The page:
We didn’t get all the way through the first rota before J had had enough and chose to move to the guest suite in their complex so that she could get better rest and be spared the intrusion of caregivers in their apartment (its a large 2 bedroom and they’ve each had separate living spaces since they moved in in early 2019). On very short notice, we went to 24/7 caregiving. Things have worked okay since then. We didn’t realize when this started up the level of terror and rumormongering that goes on in a facility of this sort. This became clear when residents expressed terror that they, too would get Covid-19 from Dad’s kids. All of us are well as are all of our household members and have had minimal exposure, especially as I resigned from my volunteer work with the recovery shelter when Dad was in the hospital.

So after yet another massive phone conference Monday, with the facility bigwigs, social workers, hospice, kids and stepmom, we got things further worked out. I think what turned the tide was the hospice nurse (who is well loved and respected and works extensively in their facility) saying that moving Dad anywhere, whether to their care unit or to one of his children’s homes would be detrimental to his health and quality of life.

I last saw Dad yesterday morning. He’s failing fairly quickly now, rapidly losing strength, his breathing patterns are changing, and he’s struggling with the agitation and disorientation that often accompanies this phase of dying. Hospice has been wonderful, and we were able to get some medications that are helping his agitation. He has moments of clarity, and clearly wants his people around him, even as he doesn’t always recognize us in the moment. Reading my name tag (we go through the Accuscreen process each day when we arrive at their complex), he repeated my name and said, oh, she’s my sister.

Not in this lifetime, Dad, but close enough.

Christmas 1970
Family photo, 1970
DADs 90th
Dad’s 90th Birthday Party, January 2020

I am sorry that my stepmother and their living facility has found me and this process so disagreeable, and I am not at all sorry that I am doing exactly what both my parents taught me to do, advocating for what I feel is right. I am truly honored and grateful to have my 3 siblings standing with me at this time. Mom and Dad, thanks for your example.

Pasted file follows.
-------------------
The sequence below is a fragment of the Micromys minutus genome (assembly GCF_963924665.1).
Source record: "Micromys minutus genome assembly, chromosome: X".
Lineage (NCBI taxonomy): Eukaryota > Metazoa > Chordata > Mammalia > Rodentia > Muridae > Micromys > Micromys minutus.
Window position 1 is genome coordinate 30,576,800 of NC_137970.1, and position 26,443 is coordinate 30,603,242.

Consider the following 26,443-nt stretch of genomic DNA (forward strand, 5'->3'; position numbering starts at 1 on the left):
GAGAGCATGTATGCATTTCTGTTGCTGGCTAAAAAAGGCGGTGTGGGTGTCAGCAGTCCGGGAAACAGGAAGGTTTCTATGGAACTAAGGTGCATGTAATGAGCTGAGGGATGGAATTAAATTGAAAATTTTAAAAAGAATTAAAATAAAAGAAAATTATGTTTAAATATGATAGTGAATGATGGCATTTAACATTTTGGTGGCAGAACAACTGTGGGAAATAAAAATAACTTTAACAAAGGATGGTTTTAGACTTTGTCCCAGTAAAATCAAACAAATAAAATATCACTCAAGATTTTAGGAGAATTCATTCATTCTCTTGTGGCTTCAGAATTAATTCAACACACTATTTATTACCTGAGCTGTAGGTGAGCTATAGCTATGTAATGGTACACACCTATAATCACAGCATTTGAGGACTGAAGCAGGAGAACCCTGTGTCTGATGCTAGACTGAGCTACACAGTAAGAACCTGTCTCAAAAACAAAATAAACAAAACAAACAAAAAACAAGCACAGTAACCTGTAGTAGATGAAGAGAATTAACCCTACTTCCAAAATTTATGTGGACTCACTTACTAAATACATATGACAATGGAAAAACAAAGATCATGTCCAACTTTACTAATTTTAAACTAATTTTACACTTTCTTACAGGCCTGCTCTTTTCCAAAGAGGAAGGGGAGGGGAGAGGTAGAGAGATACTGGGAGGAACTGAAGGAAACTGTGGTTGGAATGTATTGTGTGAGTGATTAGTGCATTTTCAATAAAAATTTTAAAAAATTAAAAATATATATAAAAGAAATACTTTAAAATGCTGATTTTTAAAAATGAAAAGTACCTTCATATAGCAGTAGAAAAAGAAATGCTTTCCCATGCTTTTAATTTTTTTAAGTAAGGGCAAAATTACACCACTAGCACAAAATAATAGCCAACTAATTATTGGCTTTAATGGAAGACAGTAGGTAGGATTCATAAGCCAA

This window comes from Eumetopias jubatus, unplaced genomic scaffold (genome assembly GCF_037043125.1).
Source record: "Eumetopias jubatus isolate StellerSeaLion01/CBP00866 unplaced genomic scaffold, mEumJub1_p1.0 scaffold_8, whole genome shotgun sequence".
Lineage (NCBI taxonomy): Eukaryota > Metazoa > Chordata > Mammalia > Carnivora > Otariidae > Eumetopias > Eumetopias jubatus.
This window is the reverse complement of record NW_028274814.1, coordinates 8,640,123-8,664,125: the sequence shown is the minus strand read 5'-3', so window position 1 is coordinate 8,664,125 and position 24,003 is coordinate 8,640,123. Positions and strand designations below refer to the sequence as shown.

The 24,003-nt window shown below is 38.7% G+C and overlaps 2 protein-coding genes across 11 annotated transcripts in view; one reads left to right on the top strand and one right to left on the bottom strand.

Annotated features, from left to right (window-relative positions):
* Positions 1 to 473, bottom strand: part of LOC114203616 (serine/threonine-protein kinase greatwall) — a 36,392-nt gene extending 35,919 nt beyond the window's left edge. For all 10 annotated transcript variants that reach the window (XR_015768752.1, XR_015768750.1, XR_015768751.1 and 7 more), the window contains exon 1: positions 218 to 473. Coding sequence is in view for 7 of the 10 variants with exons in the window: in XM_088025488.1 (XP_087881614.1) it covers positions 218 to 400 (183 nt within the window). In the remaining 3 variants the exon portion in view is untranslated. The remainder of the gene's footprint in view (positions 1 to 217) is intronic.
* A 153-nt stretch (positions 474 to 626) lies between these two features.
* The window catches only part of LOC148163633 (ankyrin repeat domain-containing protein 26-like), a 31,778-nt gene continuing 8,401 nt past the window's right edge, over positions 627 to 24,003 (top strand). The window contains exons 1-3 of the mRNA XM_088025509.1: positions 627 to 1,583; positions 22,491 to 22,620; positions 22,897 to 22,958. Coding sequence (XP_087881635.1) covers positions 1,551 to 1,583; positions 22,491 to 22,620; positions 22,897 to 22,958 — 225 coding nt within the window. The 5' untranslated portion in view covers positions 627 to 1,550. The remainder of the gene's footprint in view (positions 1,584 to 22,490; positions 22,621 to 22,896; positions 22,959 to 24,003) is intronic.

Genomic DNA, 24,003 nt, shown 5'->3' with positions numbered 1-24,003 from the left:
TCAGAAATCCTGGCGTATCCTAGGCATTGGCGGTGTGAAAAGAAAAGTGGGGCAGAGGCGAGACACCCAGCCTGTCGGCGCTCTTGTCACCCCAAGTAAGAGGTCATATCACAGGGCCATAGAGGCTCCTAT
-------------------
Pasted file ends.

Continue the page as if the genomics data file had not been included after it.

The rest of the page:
Addendum:  About 10 hours after I first posted this, Dad passed peacefully in his sleep.

32 thoughts on “On Mother’s Day in a Month of Father’s Days

      1. Oh my. You have my deepest sympathy. I hope it is some comfort to know he was in his own bed, that the end was peaceful, and that you did all you could possibly do for him. You and your family will be in my thoughts and prayers.

        Liked by 1 person

  1. I remember how had it was for Garry to move his mother in a non-plague year to a dementia facility and how the results were awful for her and for her sons. I am grateful every day that we DIDN’T move to a senior facility, even though we often thought we should — or at least I should. You must be running entirely on adrenaline at this point. You’ve been able to keep sanity working for you, though you are probably utterly exhausted.

    I worry that Garry and I are incredibly far from having our ducks in a row. Part of it is Garry’s refusal to deal with it. The other part is my unwillingness to force the issue, with Owen on the side strongly urging us to get him onto the mortgage to give us some protection in case we wind up in long-term care. He’s right. I’m right. Garry is in denial except he really isn’t. The worry is right under his skin.

    I don’t know what to do. We don’t have a lawyer, can’t afford one and mostly, other than some really lovely pieces of art and antiques, everything else is a debt. I’m still having trouble believing I’m really 73 and Garry is 78. How did we get old so fast?